Family, 500 miles, car, 'vacation' there's a clue here


March 26, 1994|By ROB KASPER

A good part about leaving town is that for a few days the tribe is not stomping through the house breaking things. The only house part that broke, for example, during the recent week our clan was up in Massachusetts and Vermont, was the water faucet in our Baltimore backyard. The faucet simply fell off the water pipe it was connected to. I suspect fatigue, a condition I identify with.

A bad part about going away with your family is the car trip. After an extended period of family togetherness, such as the 500-mile drive we recently completed, I am now ready for an extended period of family apart-ness.

Like many such trips, ours had its memorable moments. There was the lost-in-New-Jersey segment, when, taking the proverbial shortcut, the Garden State Parkway disappeared, and we ended up in the mall-to-mall traffic known as Paramus. There was the parked-in-Connecticut part, when, after hours of zooming along Interstate 84, traffic ground to a halt as a repair crew fixed a bridge. I am all for repairing bridges, I just wish the repairs were not being attempted as I was driving over the span.

Trying as these moments of travel were, my vote for the worst part of a family trip went to the unpleasantness at the beginning of the journey, the packing.

I never thought I would yearn for a return to the days when the kids were toddlers. But after dealing with kids in that transitional age -- too young to pack their own suitcases but old enough to criticize the mistakes of their frantically packing parents -- I yearned for the days when passengers were too small to have opinions. On the morning of our scheduled departure from Baltimore, the 13-year-old and his 9-year-old brother ate breakfast and announced they were ready to leave. They wanted to know when the rest of the family would be ready. We told them we had to pack. My wife gathered provisions and I ferried the clock-watching kids to several stores to buy gloves, long underwear, and music tapes.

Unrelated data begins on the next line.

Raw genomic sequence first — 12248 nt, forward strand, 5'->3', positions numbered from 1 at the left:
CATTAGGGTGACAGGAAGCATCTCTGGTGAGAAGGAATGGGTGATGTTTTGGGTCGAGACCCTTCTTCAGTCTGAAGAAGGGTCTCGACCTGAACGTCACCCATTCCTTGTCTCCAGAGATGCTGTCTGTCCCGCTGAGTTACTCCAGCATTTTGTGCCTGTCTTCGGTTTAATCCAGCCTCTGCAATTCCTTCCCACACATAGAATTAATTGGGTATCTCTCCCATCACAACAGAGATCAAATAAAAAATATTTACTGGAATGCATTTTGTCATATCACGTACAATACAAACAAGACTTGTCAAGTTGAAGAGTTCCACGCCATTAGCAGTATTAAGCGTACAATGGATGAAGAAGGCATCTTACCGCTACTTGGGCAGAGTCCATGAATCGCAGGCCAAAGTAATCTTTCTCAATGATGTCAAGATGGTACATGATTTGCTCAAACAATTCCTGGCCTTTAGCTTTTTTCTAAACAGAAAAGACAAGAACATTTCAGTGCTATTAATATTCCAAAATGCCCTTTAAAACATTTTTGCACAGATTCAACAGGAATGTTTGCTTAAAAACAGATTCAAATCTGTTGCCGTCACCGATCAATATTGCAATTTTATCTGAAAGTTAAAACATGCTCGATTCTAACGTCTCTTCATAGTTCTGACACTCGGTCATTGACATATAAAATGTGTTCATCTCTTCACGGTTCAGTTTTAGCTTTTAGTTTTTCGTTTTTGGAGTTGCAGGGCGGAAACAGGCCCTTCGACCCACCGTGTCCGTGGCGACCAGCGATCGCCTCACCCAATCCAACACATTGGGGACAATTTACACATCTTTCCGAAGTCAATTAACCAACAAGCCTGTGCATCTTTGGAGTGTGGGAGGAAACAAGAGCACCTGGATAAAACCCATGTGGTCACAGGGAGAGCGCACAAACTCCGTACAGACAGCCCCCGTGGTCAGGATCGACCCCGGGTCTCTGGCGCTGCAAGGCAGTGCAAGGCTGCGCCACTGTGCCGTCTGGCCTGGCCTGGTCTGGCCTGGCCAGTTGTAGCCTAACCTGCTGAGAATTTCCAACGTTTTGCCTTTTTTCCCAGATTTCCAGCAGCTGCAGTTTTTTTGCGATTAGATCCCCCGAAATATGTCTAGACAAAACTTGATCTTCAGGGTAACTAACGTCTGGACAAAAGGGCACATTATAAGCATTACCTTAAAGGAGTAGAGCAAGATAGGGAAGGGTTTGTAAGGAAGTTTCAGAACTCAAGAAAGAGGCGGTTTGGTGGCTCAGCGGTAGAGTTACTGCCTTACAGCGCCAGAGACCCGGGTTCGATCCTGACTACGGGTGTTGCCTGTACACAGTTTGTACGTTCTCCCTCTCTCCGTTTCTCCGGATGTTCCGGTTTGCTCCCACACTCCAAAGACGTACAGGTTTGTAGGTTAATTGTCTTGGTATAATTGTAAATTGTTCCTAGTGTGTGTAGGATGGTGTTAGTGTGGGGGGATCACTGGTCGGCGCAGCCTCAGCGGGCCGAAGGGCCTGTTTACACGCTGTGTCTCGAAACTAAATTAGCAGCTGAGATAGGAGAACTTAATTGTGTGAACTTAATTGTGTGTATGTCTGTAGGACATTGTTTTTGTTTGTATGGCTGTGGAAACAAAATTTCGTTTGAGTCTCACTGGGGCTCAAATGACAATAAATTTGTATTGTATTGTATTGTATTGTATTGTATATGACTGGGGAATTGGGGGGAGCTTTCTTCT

The gloves and long underwear were for the skiing portion of our trip. After a stop in Boston we were headed to Vermont. I regard downhill skiing as an activity thought up to keep bone doctors very busy. But my kids enjoy it. So after suffering through a winter of unending ice here, we decided to spend our spring vacation by driving to Bolton Valley, Vt. We've done this spring skiing routine before. The children speed down slopes on downhill skis and snowboards, while my wife and I trudge through the woods on cross-country skis. For us, cross-country skiing is a good way to see the woods, as well as a good way to work up a thirst for Vermont ales. It is amazing how after a few days slogging through the snow, the snow-covered pines at the top of a hill begin to resemble bottles of Otter Creek Ale.

As for the music tapes, I regard them as tranquilizers for children. Essential stuff, in other words, for any long trip. I believe the key to parental survival on car trips is to make sure your kids have functioning portable tape players which allow them to listen, via headphones, to totally tasteless music. When I buy a car-travel tape for my kids, I'm not looking for art, I am looking for something that will keep the back seat in a stupor.

There is some good that comes from being trapped in a car with your family. You can learn from each other. My wife and I, for instance, learned the varied uses of the word "clueless," as in "Dad, you're clueless," or "Mom, you're totally clueless." I, in turn, taught my kids how to fill out the form used in my office NCAA basketball pools, guessing at which team will be the national champion.

The day after we got back to Baltimore, I fixed the backyard faucet. I covered the pipe joint with flux, fired up my portable butane torch, heated the joint, and sealed it with solder. With the faucet back in working order, I washed the car, removing the road salt, the vestige of the long trip and a long winter.

Soon I was cajoled into pitching a hardball to one of my bat-toting kids. The sun was out. The air was warm. The wind, gentle. I thought winter, the season of pain, was gone. Then the kid slammed a low line drive into the old man's kneecap.

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